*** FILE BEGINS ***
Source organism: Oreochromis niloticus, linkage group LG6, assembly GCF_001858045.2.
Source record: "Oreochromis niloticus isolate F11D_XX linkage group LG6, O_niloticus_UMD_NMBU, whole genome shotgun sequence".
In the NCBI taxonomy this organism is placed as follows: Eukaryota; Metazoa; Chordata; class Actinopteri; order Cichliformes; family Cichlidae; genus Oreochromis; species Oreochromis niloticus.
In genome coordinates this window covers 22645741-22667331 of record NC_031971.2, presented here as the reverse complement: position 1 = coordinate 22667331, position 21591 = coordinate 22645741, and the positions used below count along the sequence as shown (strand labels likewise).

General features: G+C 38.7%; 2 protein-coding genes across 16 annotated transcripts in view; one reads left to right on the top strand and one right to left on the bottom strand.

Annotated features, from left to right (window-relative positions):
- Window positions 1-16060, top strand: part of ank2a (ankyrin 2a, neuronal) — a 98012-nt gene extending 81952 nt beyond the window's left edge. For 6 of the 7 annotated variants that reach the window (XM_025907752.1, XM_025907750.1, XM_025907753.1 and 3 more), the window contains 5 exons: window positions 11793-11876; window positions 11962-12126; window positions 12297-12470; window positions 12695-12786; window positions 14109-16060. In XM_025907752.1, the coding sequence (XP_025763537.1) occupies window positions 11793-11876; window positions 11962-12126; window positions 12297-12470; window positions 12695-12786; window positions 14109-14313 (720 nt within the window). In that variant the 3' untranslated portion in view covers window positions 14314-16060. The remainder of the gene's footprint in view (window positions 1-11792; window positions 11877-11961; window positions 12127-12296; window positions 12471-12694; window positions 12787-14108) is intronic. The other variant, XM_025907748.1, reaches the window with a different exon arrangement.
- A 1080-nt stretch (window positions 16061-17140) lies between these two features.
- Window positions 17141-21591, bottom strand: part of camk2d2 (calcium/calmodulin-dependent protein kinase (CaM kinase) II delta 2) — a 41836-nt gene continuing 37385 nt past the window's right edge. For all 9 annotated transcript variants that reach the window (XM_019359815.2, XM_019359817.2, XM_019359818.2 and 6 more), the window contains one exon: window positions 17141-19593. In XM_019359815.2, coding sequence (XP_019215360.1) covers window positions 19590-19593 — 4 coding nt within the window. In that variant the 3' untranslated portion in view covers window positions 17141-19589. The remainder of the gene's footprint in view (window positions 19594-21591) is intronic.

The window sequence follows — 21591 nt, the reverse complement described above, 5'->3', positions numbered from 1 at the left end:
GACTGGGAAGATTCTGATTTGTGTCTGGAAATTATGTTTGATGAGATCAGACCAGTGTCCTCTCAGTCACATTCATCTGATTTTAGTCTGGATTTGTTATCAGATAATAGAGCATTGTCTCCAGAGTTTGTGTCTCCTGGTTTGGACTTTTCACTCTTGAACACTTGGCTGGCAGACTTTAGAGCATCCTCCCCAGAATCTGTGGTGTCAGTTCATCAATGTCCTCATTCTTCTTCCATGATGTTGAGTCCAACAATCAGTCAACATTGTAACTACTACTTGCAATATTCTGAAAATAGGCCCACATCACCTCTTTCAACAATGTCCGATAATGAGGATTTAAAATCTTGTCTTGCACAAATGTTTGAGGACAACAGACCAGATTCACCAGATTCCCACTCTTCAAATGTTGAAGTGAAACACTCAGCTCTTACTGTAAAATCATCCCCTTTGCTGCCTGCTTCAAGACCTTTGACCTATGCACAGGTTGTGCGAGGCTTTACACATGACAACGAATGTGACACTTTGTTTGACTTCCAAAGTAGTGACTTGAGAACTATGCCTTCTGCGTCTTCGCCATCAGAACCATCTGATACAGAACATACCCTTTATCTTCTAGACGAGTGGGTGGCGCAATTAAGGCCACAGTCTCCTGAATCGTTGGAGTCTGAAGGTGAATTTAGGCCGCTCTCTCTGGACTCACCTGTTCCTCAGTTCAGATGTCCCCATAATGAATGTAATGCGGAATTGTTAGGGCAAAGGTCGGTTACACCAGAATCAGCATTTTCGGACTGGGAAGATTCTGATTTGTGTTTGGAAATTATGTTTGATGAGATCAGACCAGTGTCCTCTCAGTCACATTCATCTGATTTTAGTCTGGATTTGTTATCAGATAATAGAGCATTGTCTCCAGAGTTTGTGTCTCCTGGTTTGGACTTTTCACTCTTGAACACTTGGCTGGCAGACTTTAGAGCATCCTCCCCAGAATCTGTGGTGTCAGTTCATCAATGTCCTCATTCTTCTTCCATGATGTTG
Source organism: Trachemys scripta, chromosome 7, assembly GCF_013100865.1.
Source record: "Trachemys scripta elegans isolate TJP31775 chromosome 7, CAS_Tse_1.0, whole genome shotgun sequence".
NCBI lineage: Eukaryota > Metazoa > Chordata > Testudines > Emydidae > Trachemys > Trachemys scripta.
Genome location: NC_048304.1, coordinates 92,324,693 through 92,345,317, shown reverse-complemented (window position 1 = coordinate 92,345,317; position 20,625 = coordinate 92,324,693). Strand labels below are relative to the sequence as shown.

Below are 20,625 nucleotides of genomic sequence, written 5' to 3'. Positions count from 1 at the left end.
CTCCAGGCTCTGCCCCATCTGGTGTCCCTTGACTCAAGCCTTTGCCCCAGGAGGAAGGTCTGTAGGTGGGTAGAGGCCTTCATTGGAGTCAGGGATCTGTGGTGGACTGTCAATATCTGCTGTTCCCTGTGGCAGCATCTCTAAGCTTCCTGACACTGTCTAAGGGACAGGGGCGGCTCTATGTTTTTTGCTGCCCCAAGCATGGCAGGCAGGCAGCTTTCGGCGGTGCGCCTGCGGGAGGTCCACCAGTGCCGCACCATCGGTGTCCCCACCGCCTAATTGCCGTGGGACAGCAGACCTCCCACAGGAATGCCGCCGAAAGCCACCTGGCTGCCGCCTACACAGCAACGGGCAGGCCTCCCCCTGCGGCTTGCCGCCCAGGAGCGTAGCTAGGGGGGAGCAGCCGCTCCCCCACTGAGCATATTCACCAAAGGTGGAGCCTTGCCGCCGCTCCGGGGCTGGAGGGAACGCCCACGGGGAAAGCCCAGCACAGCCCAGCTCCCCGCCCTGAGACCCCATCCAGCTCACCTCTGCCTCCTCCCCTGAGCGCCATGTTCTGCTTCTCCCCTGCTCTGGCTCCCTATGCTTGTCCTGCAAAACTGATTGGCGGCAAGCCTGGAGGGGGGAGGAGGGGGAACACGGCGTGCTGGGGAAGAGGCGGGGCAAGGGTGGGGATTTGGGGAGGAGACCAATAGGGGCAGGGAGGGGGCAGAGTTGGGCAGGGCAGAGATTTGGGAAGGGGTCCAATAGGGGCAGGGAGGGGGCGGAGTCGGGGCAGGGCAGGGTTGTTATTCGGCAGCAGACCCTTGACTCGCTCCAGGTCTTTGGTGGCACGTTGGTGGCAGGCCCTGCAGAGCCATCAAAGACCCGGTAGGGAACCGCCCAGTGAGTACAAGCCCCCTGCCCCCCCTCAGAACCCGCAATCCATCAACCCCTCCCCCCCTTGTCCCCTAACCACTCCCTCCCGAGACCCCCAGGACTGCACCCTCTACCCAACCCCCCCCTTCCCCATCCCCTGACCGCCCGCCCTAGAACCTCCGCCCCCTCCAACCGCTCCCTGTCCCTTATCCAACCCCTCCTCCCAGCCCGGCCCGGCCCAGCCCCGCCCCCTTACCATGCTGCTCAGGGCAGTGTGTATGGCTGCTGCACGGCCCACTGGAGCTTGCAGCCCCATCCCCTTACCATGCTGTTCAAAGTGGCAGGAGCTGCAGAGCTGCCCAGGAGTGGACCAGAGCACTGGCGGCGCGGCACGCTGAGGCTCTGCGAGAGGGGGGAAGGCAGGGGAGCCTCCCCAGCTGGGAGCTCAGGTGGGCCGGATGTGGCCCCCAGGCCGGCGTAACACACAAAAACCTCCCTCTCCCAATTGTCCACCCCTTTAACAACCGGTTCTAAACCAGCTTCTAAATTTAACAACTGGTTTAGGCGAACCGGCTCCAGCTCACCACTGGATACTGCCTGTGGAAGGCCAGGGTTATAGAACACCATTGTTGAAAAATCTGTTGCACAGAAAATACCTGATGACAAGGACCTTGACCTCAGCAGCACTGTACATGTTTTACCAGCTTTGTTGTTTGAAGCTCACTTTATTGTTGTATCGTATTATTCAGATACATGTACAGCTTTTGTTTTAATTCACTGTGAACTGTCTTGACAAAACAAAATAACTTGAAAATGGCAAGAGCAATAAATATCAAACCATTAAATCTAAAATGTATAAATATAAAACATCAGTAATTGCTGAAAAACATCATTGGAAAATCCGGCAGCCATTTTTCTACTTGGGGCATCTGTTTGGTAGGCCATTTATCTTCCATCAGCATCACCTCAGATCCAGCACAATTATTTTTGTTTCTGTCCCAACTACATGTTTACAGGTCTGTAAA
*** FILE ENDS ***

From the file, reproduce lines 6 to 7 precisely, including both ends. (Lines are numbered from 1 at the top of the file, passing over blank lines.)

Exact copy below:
Annotated features, from left to right (window-relative positions):
- Window positions 1-16060, top strand: part of ank2a (ankyrin 2a, neuronal) — a 98012-nt gene extending 81952 nt beyond the window's left edge. For 6 of the 7 annotated variants that reach the window (XM_025907752.1, XM_025907750.1, XM_025907753.1 and 3 more), the window contains 5 exons: window positions 11793-11876; window positions 11962-12126; window positions 12297-12470; window positions 12695-12786; window positions 14109-16060. In XM_025907752.1, the coding sequence (XP_025763537.1) occupies window positions 11793-11876; window positions 11962-12126; window positions 12297-12470; window positions 12695-12786; window positions 14109-14313 (720 nt within the window). In that variant the 3' untranslated portion in view covers window positions 14314-16060. The remainder of the gene's footprint in view (window positions 1-11792; window positions 11877-11961; window positions 12127-12296; window positions 12471-12694; window positions 12787-14108) is intronic. The other variant, XM_025907748.1, reaches the window with a different exon arrangement.